With the system already as heavily leveraged as it was in 2007, markets are hanging on every word from Ben Bernanke. Dan James thinks this only adds to the feeling of déjà vu
Those who forget the lessons of the past are often condemned to repeat the same errors. Today, economic hope exceeds business reality. We assume that things will rebound simply because they always seemed to before. This, of course, wasn’t true in the 1930s and has now not been true for almost three decades in Japan. Looking ahead, a Japan-like outlook with sideways, volatile markets in risk assets, punctuated by sharp sell-offs and short-lived relief rallies may become the ‘norm’. With this in mind, even at today’s skinny yields, bonds look attractive.
Markets now hang so disconcertingly on Ben Bernanke’s every word that, last month, the clumsily handled news that the Fed committee could decide to reduce its monthly QE bill at the “next few meetings” if the economy looked strong enough, was sufficient to send markets into brief apoplexy. But there’s a world of difference between what the Fed will sensibly do, if and when the US economy is robust enough to stand on its own two feet, and what the current prognosis requires. Indeed, Bernanke is only too aware of the “significant headwinds” led by government austerity and disappointing news on unemployment.
There’s also the clear (and familiar) risk that cheap money leads to asset-price bubbles – the recent strength of the US property market has disquieted many – but after Bernanke’s warning that a “premature tightening of monetary policy could lead interest rates to rise temporarily” and that this could subsequently derail any recovery, the risk of the US curtailing QE this year looks remote.
For now, this is just as well, as our research clearly shows that the economic fundamentals stopped being the primary driver of global markets back in 2008. Since then, the central banks have carried the show.
We can show this by demonstrating the effect that the balance sheet extension by the major central banks has had on major risk assets. Thanks to the global hunt for yield set in motion by central banks, we’ve already seen a compression wave sweep right across investment grade and into the high-yield and emerging debt space.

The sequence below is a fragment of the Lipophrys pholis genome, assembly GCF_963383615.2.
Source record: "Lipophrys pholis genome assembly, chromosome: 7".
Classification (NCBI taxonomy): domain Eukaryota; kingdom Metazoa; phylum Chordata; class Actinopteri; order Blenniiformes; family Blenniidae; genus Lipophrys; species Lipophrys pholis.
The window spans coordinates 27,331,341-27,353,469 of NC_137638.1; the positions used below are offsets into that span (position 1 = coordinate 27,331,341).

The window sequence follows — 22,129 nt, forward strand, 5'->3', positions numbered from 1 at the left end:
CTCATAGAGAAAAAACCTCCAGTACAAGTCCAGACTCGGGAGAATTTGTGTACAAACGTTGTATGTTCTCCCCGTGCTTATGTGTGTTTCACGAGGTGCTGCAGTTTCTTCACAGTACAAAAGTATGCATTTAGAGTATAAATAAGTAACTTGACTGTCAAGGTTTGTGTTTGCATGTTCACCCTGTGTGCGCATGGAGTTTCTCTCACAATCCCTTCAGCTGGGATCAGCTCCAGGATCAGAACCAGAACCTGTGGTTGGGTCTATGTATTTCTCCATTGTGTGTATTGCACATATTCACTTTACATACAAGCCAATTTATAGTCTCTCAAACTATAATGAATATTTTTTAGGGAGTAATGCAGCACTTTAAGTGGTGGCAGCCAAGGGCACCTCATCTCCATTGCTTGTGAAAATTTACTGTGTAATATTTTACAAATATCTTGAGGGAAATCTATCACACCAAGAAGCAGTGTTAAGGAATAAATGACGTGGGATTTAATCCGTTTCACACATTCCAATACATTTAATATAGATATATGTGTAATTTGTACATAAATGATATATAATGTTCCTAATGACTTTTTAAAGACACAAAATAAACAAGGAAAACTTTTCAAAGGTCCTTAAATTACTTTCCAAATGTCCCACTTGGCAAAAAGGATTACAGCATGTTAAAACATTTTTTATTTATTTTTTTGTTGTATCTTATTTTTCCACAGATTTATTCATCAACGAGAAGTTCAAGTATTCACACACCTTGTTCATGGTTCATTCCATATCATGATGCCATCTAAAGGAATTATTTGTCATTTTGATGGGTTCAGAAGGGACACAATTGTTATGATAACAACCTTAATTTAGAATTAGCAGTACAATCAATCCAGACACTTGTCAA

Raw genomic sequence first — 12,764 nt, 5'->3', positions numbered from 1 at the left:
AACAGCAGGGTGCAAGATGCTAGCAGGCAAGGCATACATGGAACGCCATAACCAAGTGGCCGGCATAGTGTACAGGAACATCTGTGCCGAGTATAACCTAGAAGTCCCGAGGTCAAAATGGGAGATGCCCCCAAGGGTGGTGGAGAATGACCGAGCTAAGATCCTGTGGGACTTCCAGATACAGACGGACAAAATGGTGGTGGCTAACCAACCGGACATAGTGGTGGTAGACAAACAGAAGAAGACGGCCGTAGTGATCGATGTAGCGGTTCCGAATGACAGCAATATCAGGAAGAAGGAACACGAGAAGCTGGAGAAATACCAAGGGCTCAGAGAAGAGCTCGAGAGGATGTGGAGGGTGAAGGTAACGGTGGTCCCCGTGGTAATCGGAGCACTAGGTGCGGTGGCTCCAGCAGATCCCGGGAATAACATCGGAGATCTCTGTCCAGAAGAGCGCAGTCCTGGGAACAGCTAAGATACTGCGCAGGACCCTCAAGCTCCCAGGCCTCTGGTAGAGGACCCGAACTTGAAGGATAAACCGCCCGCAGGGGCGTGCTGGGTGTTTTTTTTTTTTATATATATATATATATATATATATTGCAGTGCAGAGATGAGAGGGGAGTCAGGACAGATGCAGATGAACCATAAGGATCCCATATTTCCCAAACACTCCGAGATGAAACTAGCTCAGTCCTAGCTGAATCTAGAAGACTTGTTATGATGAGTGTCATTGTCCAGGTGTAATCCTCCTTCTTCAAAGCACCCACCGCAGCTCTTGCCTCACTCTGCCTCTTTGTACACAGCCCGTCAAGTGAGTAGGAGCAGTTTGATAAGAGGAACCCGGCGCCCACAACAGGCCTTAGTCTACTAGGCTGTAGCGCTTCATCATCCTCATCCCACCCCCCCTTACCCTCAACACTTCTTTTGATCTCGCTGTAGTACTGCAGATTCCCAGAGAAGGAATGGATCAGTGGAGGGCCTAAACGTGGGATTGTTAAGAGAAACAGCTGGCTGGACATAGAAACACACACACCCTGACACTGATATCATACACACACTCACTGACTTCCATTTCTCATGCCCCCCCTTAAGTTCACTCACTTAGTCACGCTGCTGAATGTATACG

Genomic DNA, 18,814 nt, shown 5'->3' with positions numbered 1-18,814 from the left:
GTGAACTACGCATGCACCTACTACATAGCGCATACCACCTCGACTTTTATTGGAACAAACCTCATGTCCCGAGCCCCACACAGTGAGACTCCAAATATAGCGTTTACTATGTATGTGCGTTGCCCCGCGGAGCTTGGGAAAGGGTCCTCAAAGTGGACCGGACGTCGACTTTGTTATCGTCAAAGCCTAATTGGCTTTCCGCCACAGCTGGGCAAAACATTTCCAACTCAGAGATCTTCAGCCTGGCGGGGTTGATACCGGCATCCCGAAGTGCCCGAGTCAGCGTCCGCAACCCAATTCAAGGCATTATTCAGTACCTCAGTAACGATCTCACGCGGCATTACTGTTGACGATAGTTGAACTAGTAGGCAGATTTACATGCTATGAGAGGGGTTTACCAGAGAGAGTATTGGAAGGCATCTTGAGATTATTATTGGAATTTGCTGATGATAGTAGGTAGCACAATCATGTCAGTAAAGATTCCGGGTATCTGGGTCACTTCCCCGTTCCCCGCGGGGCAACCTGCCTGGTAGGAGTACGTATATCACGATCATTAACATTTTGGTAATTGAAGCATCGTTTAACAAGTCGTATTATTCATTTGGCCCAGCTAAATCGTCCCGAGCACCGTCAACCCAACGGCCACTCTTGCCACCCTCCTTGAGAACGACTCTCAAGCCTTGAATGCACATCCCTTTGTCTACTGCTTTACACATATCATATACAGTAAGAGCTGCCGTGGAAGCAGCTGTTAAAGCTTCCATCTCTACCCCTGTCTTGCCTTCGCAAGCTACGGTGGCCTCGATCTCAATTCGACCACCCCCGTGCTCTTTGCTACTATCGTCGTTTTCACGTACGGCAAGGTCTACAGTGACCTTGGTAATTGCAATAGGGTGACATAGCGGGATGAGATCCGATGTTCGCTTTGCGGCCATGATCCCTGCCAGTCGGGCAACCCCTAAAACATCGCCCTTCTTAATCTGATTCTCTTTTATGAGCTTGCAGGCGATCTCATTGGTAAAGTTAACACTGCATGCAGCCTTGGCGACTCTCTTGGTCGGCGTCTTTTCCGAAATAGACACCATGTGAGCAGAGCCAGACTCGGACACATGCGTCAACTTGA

Fundamentals haven’t supported risk assets for almost five years and there’s little to justify the recent record highs in the S&P, the FTSE or the Topix, except for the good intentions of central bankers. Chinese PMI looks worryingly weak and loud concerns are being voiced about an overheating property market and bad loans in the banking system. Although the dust has settled since a bailout was agreed for Cyprus and the European Central Bank (ECB) cut rates again, the euro-zone remains one sovereign crisis away from meltdown – and there’s no shortage of likely candidates.
Meanwhile, although Japan’s stock market may have benefited from ‘Abenomics’, the offensive against deflation rests on a $1.4trn capital injection – sufficient to double Japan’s monetary base and a similar commitment to that of the Fed for an economy barely a third of the size of the US.
The big question is how much longer the QE super-theme can run. With only three central banks large enough to drive global markets in a meaningful way and the US and Japan already ‘all in’, the ECB holds the last silver bullet. Unlike its counterparts, it still has the means to open the floodgates.
Perversely, this means that two of the biggest investment risks facing pension scheme investors right now are the threat of a sustained global downturn which comes once central banks are finally tapped out, or the threat of a concerted global recovery, which results in central banks cutting off the supply of cheap money and raising interest rates.
The withdrawal symptoms that result from the latter are likely to be so great they overshadow any benefits from more robust growth.
We expect to see circumstances requiring the ECB to empty its last chamber, so we may well see markets making one more volatile lurch forward. This is likely to be the point that risk investors start to get off the bus and why we’ve been immunising our portfolios by buying market volatility and hedging further upside in our equity and bond portfolios.
We think the time has come to trade in some of the future upside in exchange for protection from whatever version of events eventually unfolds. With volatility remaining subdued for so long, the price of such umbrellas is currently quite low. Of course, by the time risk investors decide that the QE sunshine has come to an end the price of umbrellas will have risen well beyond the means of most investors.
Dan James is head of global markets at Aviva Investors